More anything, more money. That's the rule in video production. But the real question is, how do you make the video interesting? Is it going to be just you and magic or is there going to be some sort of plot? It is a film festival and you might want to make a plot for the thing, a reason for magic.

Peace, anti-capitalism, etc., are always popular among artists and you might want to think if you can make your magic representing something like that. (An Iraqi flag changes into American flag and then a coke can is introduced from the silk. Believe me, all those bohemian artists would give you standing ovations.) Smile
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Profile of Sybilmagic
If money is an issue I would consider approaching university students. I myself currently produce videos and edit them at university. I am sure there would be a local uni you could pick up some students from to do this. Try and go for second or third year students. I myself always find it hard to come up with ideas for shoots as it is hard to come up with cost effective ideas. Bingo this idea you have would hit a lot of students as being a logical assignment to do.

Ohh and another thing— you mentioned seeing other cameras (muliple camera shoot); this can be okay. If the style of the video is like an interview based shoot, it is nice to see the location in which the interview is based. However always have safe shots that don't include other cameras; a good idea is to make sure you have a good quality camera such as Canon xl1-s getting the main action then a low cost camera to get cutaways i.e. audience faces, shots of the performer and possibly other cameras, etc...

Hope this helps!!!
Sid Mayer
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Profile of Sid Mayer
A lot of good advice so far. Here's some more.

You need to do a lot of research first. Video has a "grammar" that must be learned before you can make a coherent production.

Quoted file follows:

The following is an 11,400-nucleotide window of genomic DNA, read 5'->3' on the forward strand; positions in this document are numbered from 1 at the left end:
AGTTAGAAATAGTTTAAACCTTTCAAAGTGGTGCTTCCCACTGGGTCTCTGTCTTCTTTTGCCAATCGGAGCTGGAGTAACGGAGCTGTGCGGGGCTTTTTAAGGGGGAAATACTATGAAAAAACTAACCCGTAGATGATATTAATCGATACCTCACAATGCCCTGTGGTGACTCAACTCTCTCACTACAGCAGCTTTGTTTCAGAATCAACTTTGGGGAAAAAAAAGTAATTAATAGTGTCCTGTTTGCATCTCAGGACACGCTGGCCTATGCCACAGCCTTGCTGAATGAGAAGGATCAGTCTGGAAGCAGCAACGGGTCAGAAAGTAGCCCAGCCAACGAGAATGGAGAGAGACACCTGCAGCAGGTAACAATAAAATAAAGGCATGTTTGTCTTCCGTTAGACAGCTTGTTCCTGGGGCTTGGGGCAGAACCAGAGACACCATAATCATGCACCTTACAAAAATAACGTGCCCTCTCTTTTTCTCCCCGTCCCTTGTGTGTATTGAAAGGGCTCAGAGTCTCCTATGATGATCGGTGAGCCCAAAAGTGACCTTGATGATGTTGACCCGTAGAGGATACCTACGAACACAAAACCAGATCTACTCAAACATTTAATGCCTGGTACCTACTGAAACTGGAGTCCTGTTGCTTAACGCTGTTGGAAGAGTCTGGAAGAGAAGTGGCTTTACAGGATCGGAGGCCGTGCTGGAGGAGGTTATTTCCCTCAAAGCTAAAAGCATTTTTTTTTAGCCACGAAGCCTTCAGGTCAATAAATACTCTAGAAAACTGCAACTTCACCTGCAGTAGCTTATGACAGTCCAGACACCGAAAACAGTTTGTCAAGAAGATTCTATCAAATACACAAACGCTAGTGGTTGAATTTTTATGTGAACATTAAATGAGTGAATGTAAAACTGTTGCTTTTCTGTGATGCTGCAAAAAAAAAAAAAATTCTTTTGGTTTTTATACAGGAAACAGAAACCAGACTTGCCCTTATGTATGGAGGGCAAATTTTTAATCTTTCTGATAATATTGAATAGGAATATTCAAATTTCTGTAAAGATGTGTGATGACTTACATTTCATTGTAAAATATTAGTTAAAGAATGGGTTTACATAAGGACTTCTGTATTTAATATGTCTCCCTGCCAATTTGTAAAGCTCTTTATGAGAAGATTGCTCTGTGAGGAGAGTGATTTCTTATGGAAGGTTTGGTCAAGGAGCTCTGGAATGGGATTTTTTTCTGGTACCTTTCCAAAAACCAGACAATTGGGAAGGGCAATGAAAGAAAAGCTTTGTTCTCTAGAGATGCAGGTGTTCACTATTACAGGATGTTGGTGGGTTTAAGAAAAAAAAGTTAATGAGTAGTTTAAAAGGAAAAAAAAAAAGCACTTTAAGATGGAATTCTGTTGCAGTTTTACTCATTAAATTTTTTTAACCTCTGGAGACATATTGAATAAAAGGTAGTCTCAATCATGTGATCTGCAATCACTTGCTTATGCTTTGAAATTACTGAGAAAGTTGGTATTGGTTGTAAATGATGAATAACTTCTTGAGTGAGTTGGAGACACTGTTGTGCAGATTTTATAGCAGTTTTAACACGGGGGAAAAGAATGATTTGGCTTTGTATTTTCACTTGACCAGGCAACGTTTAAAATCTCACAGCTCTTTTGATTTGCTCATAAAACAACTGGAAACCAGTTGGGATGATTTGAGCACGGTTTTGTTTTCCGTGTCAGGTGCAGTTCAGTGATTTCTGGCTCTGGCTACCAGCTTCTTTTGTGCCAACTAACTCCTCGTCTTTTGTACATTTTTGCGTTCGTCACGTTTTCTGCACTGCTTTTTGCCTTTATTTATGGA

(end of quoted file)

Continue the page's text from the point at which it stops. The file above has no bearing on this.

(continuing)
You'll also want to know something about editing— what can and can't cut together, avoiding direction of movement reversals and much more.

Try to get experienced help and a competent director. Remember that you can manipulate time and eye focus. Avoid amateur mistakes such as pannning (almost never except with a moving object), single mics on camera, shaky camera work, etc.

Help your editor by providing cutaways, reaction shots and presence track. Plan your shots before you start taping.

It's very easy to produce images. It's much more difficult to produce a finished work that has real audience appeal.

The more you know, the better you'll do.

Good luck with your project,

All the world's a stage ... and everybody on it is overacting.
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Profile of phonic69
On 2002-10-15 05:59, DenDowhy wrote:
Take a college course on video production.

Notice TV, no "good" video clip lasts more than 10 seconds before a change in view.

Multiple cameras are used for this, each focusing on a different point of view. Keep this in mind when shooting.

As you go up in production, so does the cost... hence multiple cameras cost more than a single camera shot.

Apart from Blaine's poorly edited levitation, most of his magic specials (the tricks) are filmed from one angle for the entire effect. If it works for him, why not us?

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Profile of BryanDreyfus
A set-up that works for me is: one cam full shot head on (wide enough to get helpers too), one cam hand held usually moving back and forth getting waist up from three angles (left, right, center enough for me and one guest) and one cam hand held that looks from behind and shoots audience response.

Although I feel it is rude to your live audience you should not play to the camera ... on occasions a glance and comment to the watcher is permitted and necessary to make the watcher feel part of show.

Then comes post production editing.
Oh sure, I can spell "Antidisestablishmentarianism", but I can't type t-h-e.